The disc also features a English DTS-HD 5.1 Master audio track (Spanish/French DTS 5.1) for the main movie with English Dolby digital 2.0 for the bonus features
The disc makes full use of Blu-ray profile 1.1 (picture-in-picture) features as well as profile 2.0 (BD-Live). Certain bonus materials can be watched simultaneously with the main feature with cast and crew providing the usual commentary. But, for the first time I can recall, users can add their own commentary track if they have a microphone they can plug into their system. The feature is also promoted to allow viewers to record their own “play-by-play” tracks for the race sequences and then share them with other people, which brings us to the BD-Live aspects of the disc. BD-Live is still rarely utilized on Blu-ray movies right now because is requires an updated profile that was not part of the first generation of Blu-ray players. Certain players like the PS3 can be updated by downloading a patch, but others cannot, so the features that use this have not become widespread just yet. With Death Race viewers can connect to an online message board and chat with other people who are watching the movie in addition to sharing their commentary tracks. It’s an interesting, if not terribly exciting, concept and I’m really curious to see what future releases do with the online capabilities of these movies.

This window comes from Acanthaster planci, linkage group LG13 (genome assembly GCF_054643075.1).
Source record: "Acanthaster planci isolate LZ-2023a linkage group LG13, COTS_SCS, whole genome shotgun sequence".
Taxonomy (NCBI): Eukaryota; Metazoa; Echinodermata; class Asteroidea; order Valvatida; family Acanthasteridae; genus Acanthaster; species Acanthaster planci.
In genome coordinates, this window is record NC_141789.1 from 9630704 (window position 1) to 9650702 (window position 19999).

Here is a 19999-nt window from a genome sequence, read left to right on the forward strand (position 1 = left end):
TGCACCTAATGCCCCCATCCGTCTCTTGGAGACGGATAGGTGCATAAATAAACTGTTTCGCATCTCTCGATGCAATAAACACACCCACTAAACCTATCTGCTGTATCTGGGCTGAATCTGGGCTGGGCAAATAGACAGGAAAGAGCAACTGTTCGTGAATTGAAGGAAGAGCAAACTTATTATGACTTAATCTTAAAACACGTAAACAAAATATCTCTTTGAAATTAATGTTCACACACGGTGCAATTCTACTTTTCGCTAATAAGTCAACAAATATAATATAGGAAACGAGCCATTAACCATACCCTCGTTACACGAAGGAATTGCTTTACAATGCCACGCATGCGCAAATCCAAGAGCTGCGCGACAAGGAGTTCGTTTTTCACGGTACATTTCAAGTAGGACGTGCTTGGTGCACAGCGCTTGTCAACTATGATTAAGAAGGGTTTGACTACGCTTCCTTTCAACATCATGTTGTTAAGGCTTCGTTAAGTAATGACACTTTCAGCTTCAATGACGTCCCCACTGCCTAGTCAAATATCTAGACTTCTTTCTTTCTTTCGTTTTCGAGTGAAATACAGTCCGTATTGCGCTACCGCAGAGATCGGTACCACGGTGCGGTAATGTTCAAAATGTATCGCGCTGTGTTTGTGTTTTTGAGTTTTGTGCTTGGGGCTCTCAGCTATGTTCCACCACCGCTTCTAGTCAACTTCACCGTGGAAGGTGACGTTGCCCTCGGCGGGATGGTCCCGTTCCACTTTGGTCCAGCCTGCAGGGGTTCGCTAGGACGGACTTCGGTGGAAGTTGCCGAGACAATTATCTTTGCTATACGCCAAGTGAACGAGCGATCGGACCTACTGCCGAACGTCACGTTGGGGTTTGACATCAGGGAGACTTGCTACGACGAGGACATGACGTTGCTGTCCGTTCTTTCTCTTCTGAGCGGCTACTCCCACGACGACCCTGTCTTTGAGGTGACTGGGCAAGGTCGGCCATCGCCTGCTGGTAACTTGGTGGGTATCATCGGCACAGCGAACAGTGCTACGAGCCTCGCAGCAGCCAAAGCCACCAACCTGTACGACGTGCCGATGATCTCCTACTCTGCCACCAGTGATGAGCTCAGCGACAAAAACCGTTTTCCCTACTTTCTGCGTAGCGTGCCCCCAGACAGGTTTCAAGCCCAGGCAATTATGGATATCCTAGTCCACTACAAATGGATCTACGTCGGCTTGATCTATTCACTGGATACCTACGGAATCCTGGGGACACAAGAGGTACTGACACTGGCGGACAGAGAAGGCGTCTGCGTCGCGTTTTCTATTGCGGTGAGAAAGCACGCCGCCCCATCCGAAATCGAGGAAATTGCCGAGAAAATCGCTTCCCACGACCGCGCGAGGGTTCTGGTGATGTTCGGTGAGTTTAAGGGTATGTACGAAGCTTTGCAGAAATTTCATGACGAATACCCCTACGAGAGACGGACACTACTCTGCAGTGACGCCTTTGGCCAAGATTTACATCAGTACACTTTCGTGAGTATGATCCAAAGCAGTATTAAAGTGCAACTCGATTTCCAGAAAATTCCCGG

Other bonus features include detailed tech specs on all the cars featured in the race and features on the stunt work and a behind-the-scenes look at the making of the movie.